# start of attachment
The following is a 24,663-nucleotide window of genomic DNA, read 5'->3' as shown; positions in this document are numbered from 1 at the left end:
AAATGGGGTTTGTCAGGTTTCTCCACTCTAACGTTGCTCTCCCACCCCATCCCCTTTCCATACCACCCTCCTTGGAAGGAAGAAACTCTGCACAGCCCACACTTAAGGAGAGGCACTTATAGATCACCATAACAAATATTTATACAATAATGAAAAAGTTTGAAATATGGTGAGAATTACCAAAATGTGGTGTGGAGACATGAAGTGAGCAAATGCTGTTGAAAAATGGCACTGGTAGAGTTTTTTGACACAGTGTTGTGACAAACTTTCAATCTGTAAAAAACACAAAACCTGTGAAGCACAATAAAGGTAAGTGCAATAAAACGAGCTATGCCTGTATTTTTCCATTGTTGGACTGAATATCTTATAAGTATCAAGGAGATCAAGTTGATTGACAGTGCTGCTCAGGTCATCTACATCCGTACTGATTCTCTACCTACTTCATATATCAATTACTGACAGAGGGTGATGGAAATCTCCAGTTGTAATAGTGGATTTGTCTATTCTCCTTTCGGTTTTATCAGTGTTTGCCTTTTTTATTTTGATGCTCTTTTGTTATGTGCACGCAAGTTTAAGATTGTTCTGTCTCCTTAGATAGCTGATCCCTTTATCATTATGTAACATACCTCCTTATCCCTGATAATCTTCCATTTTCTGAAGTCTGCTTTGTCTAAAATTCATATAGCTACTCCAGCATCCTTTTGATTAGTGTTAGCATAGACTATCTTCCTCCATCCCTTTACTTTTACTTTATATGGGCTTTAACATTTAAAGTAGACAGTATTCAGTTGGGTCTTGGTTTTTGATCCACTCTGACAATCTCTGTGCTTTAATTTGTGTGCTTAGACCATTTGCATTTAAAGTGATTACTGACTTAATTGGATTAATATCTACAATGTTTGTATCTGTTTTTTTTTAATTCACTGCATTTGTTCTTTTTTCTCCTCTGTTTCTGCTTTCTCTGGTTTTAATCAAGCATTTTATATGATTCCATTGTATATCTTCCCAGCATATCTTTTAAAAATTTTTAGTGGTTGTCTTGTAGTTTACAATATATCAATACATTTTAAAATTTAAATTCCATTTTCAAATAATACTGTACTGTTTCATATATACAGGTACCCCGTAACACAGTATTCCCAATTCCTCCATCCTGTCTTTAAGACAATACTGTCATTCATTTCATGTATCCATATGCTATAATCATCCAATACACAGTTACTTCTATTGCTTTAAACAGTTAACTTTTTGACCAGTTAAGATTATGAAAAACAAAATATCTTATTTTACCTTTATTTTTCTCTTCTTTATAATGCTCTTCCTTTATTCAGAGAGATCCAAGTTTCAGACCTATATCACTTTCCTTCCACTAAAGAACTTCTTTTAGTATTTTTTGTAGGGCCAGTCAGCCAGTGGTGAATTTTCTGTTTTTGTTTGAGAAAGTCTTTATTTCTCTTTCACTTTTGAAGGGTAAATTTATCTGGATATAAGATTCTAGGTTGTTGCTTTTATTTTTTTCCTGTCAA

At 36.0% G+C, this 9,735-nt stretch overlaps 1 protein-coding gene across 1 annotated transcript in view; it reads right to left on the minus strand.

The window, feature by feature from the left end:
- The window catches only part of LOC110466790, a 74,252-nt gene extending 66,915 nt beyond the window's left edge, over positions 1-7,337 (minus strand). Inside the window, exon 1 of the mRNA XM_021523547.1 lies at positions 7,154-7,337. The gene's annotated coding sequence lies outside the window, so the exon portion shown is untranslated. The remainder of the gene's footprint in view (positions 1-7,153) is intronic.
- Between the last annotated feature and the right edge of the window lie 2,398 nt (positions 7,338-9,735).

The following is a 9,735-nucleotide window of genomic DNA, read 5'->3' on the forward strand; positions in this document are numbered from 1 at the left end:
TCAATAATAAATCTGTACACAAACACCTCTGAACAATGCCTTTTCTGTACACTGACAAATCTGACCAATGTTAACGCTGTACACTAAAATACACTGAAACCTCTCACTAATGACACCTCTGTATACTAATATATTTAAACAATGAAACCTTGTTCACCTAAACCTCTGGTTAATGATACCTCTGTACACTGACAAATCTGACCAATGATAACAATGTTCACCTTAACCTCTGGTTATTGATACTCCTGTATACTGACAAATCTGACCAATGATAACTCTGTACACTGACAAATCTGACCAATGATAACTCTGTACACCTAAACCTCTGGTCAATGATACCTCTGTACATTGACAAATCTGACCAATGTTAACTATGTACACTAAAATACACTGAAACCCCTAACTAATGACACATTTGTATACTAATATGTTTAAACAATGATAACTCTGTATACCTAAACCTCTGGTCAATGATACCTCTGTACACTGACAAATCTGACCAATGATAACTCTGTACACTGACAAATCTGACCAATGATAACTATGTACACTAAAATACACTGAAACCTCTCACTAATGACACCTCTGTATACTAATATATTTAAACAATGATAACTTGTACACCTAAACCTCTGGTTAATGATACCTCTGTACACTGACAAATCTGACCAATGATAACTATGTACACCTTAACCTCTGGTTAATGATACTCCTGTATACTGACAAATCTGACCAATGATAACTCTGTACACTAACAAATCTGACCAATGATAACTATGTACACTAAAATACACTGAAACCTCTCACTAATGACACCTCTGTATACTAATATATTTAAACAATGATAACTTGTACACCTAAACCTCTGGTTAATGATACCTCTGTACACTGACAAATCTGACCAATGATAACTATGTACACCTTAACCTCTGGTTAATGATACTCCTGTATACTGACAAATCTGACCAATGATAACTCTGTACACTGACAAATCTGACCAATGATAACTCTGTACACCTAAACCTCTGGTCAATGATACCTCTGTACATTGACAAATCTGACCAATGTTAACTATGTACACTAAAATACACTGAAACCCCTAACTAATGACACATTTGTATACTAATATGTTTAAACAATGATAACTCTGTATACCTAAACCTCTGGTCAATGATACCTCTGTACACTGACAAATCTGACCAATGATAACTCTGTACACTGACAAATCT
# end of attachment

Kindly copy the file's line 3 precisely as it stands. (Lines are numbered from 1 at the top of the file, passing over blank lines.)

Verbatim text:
At 36.0% G+C, this 9,735-nt stretch overlaps 1 protein-coding gene across 1 annotated transcript in view; it reads right to left on the minus strand.